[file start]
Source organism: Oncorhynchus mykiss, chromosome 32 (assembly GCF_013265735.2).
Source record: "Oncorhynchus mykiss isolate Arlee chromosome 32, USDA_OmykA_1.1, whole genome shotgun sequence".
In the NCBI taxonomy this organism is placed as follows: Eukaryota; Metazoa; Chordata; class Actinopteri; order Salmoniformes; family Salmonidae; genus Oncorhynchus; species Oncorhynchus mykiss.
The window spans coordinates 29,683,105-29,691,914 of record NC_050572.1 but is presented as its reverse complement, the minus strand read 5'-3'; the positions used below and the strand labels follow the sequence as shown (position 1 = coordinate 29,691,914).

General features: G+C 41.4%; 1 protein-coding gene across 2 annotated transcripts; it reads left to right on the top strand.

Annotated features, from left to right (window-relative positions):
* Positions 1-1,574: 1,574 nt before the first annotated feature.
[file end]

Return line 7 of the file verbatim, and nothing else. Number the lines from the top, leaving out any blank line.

* Positions 1-1,574: 1,574 nt before the first annotated feature.